Along the Grapevine

Tips on Spruce

17 Comments

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This is the best time of year to collect edible evergreens. Not all evergreens are edible, but if you make sure you are picking only spruce or pine, you will be safe. The non-edibles or even toxic include yews, evergreen oleander and hollies.

I have picked spruce tips to begin with, mainly because I have so many on my property, but also because they are easy to identify and very easy to pick. I have not had time to experiment much with them in cooking, but if I wait until I work out more recipes, it will be too late for you to collect them while they are still at this desirable stage. They can be dried for later use, or infused in vinegar or honey or vodka. The new growth on the trees, small, pale green tips on the branches are at their very sweetest now. Just pluck off the small tip as you would a berry, remove the little brown husk covering the tip, and they are ready to use. Try one raw, and chew well to release the citrussy flavour which follows the initial taste of resin.

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I am beginning with three methods of preserving: in salt; in sugar; as a sweet syrup. All these are easy to do, and will keep until you are ready to use them. And they are all delicious.

With salt: Blend 1:1 in volume coarse sea salt and tips. Chop in the food processor and spread on a sheet to dry.

How to use: Add to mayonnaise, salad dressing, fish marinade, roasted vegetables.

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With sugar: Blend 1:1 in volume sugar and tips. Chop in the food processor and spread on a sheet to dry.

How to use: Use in baking, add to tea, coat the rim of a cocktail glass.

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Syrup: Mix together 1:1:1 sugar, water and tips. Bring to a full boil, turn off the heat and let cool in the pan. Strain.

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How to use: As a sweet topping, add to drinks hot or cold, soft or hard.

 

Lambsquarters Triangles on Punk Domestics

Check in later for a special spruce tip dessert I am working on.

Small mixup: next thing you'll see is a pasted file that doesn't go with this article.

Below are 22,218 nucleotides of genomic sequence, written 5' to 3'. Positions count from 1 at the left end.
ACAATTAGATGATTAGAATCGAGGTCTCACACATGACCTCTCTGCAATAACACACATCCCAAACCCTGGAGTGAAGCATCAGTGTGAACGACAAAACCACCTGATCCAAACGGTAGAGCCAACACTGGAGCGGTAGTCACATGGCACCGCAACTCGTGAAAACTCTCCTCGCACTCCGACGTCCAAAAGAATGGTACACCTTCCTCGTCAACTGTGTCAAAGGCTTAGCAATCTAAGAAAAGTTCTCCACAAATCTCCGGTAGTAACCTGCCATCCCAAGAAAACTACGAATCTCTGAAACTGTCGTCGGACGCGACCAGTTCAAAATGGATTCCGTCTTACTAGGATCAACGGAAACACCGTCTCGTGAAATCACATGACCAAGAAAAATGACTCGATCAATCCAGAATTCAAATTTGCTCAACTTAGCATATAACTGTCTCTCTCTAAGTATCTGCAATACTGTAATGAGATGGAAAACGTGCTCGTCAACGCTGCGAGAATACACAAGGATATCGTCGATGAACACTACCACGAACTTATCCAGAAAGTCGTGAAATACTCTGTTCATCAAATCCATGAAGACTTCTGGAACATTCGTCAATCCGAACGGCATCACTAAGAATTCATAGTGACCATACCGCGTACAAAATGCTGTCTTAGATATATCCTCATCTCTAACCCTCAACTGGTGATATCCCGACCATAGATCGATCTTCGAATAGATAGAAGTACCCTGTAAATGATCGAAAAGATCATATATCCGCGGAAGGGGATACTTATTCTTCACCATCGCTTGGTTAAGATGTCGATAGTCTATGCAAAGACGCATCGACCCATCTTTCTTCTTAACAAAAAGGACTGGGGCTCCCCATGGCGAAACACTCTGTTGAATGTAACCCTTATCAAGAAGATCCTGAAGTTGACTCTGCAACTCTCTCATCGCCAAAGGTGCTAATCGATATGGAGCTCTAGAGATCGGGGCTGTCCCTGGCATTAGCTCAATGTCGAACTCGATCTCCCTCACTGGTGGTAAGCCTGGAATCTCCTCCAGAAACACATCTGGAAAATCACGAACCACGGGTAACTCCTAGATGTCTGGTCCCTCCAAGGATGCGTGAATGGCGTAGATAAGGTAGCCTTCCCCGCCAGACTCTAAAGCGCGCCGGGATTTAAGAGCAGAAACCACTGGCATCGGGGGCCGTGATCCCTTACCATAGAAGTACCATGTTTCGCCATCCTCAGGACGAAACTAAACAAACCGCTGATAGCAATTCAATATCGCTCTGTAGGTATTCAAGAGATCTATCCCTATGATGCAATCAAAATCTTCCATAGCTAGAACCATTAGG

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Author: Hilda

I am a backyard forager who likes to share recipes using the wild edibles of our area.

17 thoughts on “Tips on Spruce

  1. This is amazing! I can’t wait to see what else you come up with on how to use them. I am definitely going to pick them. Thanks!

  2. How wonderful is that. I have quite a lot of spruce trees in my yard. Will give it a try

  3. Very interesting! And, how odd that I’ve run across two such posts using spruce – check out http://annewheaton.co.uk (they run a farm in Essex that grows Christmas trees)
    The spruce salt sounds very similar to my rosemary salt – both piney and I great on grilled meats.

  4. wonderful! kisses from Italy!
    Simi

  5. Pingback: Salted Caramel Spruce Ice Cream | Along the Grapevine

  6. Pingback: “Ever Eat a Pine Tree? Most Parts Are Edible.” | grassfood.

  7. We just collected some yesterday, and I love the pleasant flavor. They actually remind me of the green guavas we used to eat– a bit astringent, but good.

    • That’s good to hear. I gather different kinds of spruce have different flavours – and the connoisseurs have their favourites. I can see they might resemble guavas a bit – at any rate, used in moderation, they do offer a good flavour.

  8. I came across an article in a “Food Arts” about Fogo Island near New Foundland. They wrote about how spruce tips have been used for years. They residents would bulk up their tea supply with spruce tips and juniper when their supply was nearing the end. The article also mentions a vodka and ginger syrup cocktail infused with spruce tips that sounded pretty good. Interesting post as always!

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